Marcus v. Frome, 275 F. Supp. 2d 496 (S.D.N.Y. 2003)
August 5, 2003
Bernard MARCUS, Performance Capital LLC and Webnet Design LLC, Plaintiffs,
Robert FROME and Olshan Grundman Frome Rosenzweig & Wolesky, LLP Defendants.
United States District Court, S.D. New York.
*497 Leon Baer Borstein, New York City, for Plaintiffs.
OPINION AND ORDER
KOELTL, District Judge.
This action alleges violations of the federal securities laws and common law based on the allegedly false and misleading statements made by the defendants Robert Frome ("Frome") and the law firm of Olshan Grundman Frome Rosenzweig & Wolesky, LLP ("Olshan") in a Purchase Agreement executed between Bernard Marcus ("Marcus"), Performance Capital LLC ("Performance"), and Webnet Design LLC ("Webnet") (collectively "the plaintiffs") and The Continuum Group ("Continuum") which transferred various assets to Continuum in return for money and shares of Continuum stock. The action also alleges fraud and misleading statements in an Opinion Letter issued by Olshan in connection with the closing of the Purchase Agreement.
The First Amended Complaint (the "Complaint") asserts five causes of action including (1) violations of § 10b of the *498 Securities Exchange Act of 1934 (the "Exchange Act"), 15 U.S.C. § 78j(b), and Rule 10b-5 promulgated thereunder, 17 C.F.R. 240.10b-5 against Frome and Olshan (Count 1); violations of § 20 of the Exchange Act, 15 U.S.C. 78t, against Frome (Count 2); common law fraud against Frome (Count 3); common law fraud against Olshan (Count 4); and negligent misrepresentation against Olshan (Count 5).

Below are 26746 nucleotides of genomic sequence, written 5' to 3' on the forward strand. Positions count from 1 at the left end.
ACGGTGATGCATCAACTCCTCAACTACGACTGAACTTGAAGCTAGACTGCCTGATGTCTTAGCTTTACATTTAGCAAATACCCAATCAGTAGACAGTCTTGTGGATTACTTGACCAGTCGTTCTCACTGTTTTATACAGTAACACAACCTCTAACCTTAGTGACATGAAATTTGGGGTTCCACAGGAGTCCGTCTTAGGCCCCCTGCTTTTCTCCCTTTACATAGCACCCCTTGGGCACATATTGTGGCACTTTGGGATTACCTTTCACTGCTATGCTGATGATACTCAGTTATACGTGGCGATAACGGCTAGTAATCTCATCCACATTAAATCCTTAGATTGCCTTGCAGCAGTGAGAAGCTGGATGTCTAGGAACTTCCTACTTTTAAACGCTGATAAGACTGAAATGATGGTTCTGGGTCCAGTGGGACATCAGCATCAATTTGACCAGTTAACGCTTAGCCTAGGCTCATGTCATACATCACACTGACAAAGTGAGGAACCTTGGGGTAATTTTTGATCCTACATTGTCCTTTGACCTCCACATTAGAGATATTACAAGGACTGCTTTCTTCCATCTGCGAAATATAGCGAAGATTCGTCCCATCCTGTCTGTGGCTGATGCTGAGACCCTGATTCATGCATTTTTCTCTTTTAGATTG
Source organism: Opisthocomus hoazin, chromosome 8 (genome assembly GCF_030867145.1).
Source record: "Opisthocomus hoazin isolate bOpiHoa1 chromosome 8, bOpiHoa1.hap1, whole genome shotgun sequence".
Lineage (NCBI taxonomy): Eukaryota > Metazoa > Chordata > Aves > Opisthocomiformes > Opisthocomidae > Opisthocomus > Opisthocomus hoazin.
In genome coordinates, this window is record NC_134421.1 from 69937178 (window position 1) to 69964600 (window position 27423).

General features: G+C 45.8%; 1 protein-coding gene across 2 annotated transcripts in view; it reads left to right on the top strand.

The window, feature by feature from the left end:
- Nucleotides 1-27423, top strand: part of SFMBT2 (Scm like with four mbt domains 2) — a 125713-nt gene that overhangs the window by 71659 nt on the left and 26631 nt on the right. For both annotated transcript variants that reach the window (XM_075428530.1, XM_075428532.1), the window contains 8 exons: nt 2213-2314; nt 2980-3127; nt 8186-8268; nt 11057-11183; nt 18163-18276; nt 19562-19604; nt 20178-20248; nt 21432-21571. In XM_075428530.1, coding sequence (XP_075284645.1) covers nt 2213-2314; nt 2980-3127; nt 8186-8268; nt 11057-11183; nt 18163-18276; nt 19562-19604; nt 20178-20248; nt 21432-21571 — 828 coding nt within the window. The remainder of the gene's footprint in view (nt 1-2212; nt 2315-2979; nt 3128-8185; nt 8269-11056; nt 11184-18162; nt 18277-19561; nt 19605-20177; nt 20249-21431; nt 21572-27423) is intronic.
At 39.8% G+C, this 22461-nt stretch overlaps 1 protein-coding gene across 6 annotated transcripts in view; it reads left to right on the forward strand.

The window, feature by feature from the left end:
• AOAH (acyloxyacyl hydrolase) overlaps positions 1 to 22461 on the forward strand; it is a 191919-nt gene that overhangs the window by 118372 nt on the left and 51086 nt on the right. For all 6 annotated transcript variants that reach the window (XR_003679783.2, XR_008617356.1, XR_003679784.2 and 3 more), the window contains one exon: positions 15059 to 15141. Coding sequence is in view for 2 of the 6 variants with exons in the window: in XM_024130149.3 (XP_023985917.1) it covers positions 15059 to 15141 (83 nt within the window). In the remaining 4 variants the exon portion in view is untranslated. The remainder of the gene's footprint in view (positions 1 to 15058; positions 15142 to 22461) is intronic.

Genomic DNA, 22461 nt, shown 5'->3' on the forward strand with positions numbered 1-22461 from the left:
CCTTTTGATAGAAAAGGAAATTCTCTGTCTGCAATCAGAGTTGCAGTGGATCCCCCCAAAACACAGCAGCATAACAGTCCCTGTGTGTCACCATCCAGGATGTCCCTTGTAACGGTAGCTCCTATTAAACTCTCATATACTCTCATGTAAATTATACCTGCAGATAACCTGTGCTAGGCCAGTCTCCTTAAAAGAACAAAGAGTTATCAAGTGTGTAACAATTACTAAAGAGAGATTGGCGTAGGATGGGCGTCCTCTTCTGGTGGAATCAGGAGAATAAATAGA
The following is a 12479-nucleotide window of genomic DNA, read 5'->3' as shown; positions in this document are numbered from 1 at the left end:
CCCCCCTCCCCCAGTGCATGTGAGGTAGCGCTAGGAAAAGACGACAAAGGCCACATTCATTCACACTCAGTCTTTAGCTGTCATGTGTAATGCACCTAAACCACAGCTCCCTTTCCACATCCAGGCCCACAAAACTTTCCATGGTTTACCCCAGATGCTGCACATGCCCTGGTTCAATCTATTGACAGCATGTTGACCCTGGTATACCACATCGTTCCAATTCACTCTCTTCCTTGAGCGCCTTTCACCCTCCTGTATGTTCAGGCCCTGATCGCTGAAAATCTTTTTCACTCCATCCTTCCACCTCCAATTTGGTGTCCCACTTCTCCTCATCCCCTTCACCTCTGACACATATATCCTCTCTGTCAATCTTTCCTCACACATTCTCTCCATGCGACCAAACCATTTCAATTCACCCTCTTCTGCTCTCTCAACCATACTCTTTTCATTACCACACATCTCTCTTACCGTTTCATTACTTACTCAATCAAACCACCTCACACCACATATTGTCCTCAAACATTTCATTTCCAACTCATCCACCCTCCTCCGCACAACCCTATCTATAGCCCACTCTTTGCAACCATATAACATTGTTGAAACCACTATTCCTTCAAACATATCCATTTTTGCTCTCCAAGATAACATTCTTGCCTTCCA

The defendants now move to dismiss the Complaint pursuant to Fed.R.Civ.P. 12(b) (6) and Fed.R.Civ.P. 9(b), with respect to the claim under § 10(b) and Rule 10b-5, on the grounds the plaintiffs have failed to plead fraud with particularity as required by Rule 9(b) and the Private Securities Litigation Reform Act ("PSLRA"). The defendants also argue that the plaintiffs have failed to plead scienter adequately as required by Rule 9(b) and the PSLRA. In addition, Frome seeks to dismiss the § 20 claim, arguing that the plaintiffs have failed to plead facts to support the underlying liability and therefore he cannot be held liable as a control person under § 20. Frome also moves to stay the first three claims against him on the ground that those claims must be arbitrated under the Purchase Agreement.
On a motion to dismiss, the allegations in the Complaint are accepted as true. See Grandon v. Merrill Lynch & Co., 147 F.3d 184, 188 (2d Cir. 1998). In deciding a motion to dismiss, all reasonable inferences are drawn in the plaintiffs' favor. See Gant v. Wallingford Bd. of Educ., 69 F.3d 669, 673 (2d Cir.1995); Cosmas v. Hassett, 886 F.2d 8, 11 (2d Cir.1989). The Court's function on a motion to dismiss is "not to weigh the evidence that might be presented at trial but merely to determine whether the complaint itself is legally sufficient." Goldman v. Belden, 754 F.2d 1059, 1067 (2d Cir.1985). Therefore, the defendants' motion to dismiss should only be granted if it appears that the plaintiffs can prove no set of facts in support of their claim that would entitle them to relief. See Swierkiewicz v. Sorema, N.A., 534 U.S. 506, 122 S. Ct. 992, 998, 152 L. Ed. 2d 1 (2002); Conley v. Gibson, 355 U.S. 41, 45-46, 78 S. Ct. 99, 2 L. Ed. 2d 80 (1957); Grandon, 147 F.3d at 188; Goldman, 754 F.2d at 1065.